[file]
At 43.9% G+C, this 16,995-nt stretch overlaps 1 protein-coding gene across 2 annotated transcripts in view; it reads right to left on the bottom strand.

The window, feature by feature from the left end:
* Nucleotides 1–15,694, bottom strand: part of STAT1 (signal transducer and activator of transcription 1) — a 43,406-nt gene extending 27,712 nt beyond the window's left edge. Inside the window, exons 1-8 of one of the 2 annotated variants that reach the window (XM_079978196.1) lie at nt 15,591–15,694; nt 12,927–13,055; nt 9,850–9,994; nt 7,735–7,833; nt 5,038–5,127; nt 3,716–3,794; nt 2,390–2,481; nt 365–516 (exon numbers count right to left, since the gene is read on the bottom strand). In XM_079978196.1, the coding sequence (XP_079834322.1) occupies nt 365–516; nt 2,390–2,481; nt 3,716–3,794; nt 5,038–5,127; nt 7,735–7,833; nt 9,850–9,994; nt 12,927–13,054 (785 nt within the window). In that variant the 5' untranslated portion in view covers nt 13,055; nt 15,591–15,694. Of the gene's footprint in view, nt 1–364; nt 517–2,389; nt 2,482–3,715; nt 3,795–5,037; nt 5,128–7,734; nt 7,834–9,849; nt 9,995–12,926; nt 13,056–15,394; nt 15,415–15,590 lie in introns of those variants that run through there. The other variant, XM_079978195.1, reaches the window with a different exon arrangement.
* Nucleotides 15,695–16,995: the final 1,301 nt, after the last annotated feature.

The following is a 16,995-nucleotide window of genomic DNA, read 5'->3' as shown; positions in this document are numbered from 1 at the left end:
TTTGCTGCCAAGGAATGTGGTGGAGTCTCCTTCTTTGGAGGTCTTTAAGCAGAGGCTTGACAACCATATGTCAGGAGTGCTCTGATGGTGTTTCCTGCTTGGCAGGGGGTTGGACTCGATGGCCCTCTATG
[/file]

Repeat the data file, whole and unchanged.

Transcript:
At 43.9% G+C, this 16,995-nt stretch overlaps 1 protein-coding gene across 2 annotated transcripts in view; it reads right to left on the bottom strand.

The window, feature by feature from the left end:
* Nucleotides 1–15,694, bottom strand: part of STAT1 (signal transducer and activator of transcription 1) — a 43,406-nt gene extending 27,712 nt beyond the window's left edge. Inside the window, exons 1-8 of one of the 2 annotated variants that reach the window (XM_079978196.1) lie at nt 15,591–15,694; nt 12,927–13,055; nt 9,850–9,994; nt 7,735–7,833; nt 5,038–5,127; nt 3,716–3,794; nt 2,390–2,481; nt 365–516 (exon numbers count right to left, since the gene is read on the bottom strand). In XM_079978196.1, the coding sequence (XP_079834322.1) occupies nt 365–516; nt 2,390–2,481; nt 3,716–3,794; nt 5,038–5,127; nt 7,735–7,833; nt 9,850–9,994; nt 12,927–13,054 (785 nt within the window). In that variant the 5' untranslated portion in view covers nt 13,055; nt 15,591–15,694. Of the gene's footprint in view, nt 1–364; nt 517–2,389; nt 2,482–3,715; nt 3,795–5,037; nt 5,128–7,734; nt 7,834–9,849; nt 9,995–12,926; nt 13,056–15,394; nt 15,415–15,590 lie in introns of those variants that run through there. The other variant, XM_079978195.1, reaches the window with a different exon arrangement.
* Nucleotides 15,695–16,995: the final 1,301 nt, after the last annotated feature.

The following is a 16,995-nucleotide window of genomic DNA, read 5'->3' as shown; positions in this document are numbered from 1 at the left end:
TTTGCTGCCAAGGAATGTGGTGGAGTCTCCTTCTTTGGAGGTCTTTAAGCAGAGGCTTGACAACCATATGTCAGGAGTGCTCTGATGGTGTTTCCTGCTTGGCAGGGGGTTGGACTCGATGGCCCTCTATG